FairVote, a non-partisan advocacy group, wants to radically transform the Electoral College through state legislation. So do Virginia Republicans pushing a scheme to reapportion their electoral votes by Congressional district. But the similarities end there as FairVote is condemning the Virginia bill as a partisan perversion of their own mission. FairVote executive director Rob Richie described the Virginia plan as “an incredibly unfair and indefensible proposal” to TPM and said he was drafting a message to supporters rallying against its passage. He testified against a similar proposal in Pennsylvania, whose lawmakers briefly considered splitting its electoral votes for the 2012 election before backing down amid a public outcry against the maneuver.
Virginia’s bill, which emerged from a subcommittee on a tie vote Wednesday, would award the state’s electoral votes by individual congressional districts, with its two at-large electors going to whichever candidate won the most districts. But the districts, which were redrawn under Republican control in 2010, are so gerrymandered that President Obama would have won just four votes to Mitt Romney’s nine despite handily winning the state’s popular vote. As Richie noted, the result would be to massively water down Democratic votes concentrated into a few urban districts — many of them cast by African Americans — while boosting the impact of whiter and more rural districts.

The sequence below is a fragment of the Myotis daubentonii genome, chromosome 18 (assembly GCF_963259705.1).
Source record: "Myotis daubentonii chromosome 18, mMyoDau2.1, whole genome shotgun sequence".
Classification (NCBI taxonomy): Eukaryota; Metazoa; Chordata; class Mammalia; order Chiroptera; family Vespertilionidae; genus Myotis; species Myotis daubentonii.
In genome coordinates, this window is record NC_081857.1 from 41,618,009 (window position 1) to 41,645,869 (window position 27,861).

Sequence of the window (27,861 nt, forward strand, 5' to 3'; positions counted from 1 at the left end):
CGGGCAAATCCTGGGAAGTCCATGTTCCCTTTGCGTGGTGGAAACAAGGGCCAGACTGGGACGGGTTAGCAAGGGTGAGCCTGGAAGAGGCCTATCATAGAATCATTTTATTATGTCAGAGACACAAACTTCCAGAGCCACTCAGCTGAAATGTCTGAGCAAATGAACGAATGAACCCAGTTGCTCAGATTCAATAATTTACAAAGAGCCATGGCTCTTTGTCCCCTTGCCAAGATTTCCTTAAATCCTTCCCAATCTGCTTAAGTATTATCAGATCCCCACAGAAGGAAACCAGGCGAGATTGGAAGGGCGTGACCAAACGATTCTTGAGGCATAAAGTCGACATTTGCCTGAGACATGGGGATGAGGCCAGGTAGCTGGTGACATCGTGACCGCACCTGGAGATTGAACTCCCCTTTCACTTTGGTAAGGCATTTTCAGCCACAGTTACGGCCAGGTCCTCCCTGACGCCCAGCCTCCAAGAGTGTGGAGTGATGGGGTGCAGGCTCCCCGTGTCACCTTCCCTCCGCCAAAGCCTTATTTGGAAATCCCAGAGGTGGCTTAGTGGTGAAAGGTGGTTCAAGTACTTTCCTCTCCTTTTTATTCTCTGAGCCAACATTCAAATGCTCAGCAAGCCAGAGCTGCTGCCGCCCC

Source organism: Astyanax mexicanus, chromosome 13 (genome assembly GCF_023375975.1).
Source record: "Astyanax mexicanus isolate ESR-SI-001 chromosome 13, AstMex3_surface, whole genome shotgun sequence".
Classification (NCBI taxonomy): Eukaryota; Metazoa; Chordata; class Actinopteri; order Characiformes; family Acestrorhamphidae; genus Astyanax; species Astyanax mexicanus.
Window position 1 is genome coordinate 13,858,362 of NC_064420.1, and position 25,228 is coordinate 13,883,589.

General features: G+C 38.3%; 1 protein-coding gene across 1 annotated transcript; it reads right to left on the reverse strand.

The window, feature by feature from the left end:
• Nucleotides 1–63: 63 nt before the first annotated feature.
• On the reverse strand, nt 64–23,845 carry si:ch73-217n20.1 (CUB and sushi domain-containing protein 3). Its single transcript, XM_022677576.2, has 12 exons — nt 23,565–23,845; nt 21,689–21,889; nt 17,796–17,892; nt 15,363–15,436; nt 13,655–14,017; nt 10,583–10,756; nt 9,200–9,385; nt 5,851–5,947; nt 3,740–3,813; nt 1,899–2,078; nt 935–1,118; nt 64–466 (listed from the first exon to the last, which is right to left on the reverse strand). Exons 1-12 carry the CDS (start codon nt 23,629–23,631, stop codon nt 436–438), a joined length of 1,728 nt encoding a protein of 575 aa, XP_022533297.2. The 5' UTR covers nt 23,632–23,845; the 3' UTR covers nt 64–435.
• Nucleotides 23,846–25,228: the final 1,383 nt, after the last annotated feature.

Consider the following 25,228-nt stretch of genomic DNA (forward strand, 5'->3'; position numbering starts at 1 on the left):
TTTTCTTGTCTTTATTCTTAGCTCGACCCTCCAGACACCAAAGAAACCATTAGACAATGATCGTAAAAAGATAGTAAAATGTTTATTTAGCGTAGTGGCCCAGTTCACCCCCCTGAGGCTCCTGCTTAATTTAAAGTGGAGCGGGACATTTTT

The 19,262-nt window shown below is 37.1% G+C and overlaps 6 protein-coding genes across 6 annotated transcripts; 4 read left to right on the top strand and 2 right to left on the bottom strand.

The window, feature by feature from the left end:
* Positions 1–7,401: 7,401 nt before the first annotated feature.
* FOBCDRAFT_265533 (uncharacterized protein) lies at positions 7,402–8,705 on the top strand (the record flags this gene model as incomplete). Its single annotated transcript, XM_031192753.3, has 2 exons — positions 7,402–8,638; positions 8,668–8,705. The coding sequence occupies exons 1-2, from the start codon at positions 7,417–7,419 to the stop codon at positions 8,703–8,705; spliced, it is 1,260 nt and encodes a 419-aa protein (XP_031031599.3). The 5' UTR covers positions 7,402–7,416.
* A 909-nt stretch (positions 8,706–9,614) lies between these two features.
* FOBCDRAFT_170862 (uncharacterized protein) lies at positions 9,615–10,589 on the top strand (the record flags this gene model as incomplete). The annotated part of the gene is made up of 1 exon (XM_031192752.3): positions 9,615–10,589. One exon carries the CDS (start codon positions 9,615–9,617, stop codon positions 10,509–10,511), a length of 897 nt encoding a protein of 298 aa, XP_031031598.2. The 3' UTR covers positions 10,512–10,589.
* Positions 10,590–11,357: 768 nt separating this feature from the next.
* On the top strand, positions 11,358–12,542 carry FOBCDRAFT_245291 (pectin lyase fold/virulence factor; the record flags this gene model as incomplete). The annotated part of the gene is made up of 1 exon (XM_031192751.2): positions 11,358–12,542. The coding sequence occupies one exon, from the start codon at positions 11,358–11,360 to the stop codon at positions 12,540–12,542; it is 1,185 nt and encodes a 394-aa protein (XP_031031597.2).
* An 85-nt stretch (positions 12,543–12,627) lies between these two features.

FairVote has complained about the electoral vote system’s winner-take-all method on a national level in similar terms, charging it with encouraging candidates to ignore safe states in favor of a handful of battleground states, and instead calling for a national popular vote to determine the president. But it’s also warned that states can’t disarm the system unilaterally without threatening basic principles of “one man, one vote” and making things even worse. That’s why its proposed fix is to pass state legislation giving each state’s electoral votes to the national popular vote winner but not having those laws take effect until after enough states to form a 270-electoral-vote majority signed on. So far eight states and the District of Columbia have passed bills that would activate should such a threshold be reached.